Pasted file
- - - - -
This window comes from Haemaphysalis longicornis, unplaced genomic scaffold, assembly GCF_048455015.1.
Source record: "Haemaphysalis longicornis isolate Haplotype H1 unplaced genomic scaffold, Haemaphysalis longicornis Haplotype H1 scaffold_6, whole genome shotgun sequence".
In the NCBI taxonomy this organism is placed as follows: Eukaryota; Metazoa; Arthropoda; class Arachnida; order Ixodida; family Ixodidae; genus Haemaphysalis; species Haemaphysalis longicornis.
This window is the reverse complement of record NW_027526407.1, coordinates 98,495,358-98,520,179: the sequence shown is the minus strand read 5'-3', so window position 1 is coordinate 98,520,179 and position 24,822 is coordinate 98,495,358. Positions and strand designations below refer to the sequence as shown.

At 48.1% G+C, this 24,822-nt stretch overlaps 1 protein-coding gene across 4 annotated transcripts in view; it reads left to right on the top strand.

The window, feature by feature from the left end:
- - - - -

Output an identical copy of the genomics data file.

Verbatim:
This window comes from Haemaphysalis longicornis, unplaced genomic scaffold, assembly GCF_048455015.1.
Source record: "Haemaphysalis longicornis isolate Haplotype H1 unplaced genomic scaffold, Haemaphysalis longicornis Haplotype H1 scaffold_6, whole genome shotgun sequence".
In the NCBI taxonomy this organism is placed as follows: Eukaryota; Metazoa; Arthropoda; class Arachnida; order Ixodida; family Ixodidae; genus Haemaphysalis; species Haemaphysalis longicornis.
This window is the reverse complement of record NW_027526407.1, coordinates 98,495,358-98,520,179: the sequence shown is the minus strand read 5'-3', so window position 1 is coordinate 98,520,179 and position 24,822 is coordinate 98,495,358. Positions and strand designations below refer to the sequence as shown.

At 48.1% G+C, this 24,822-nt stretch overlaps 1 protein-coding gene across 4 annotated transcripts in view; it reads left to right on the top strand.

The window, feature by feature from the left end: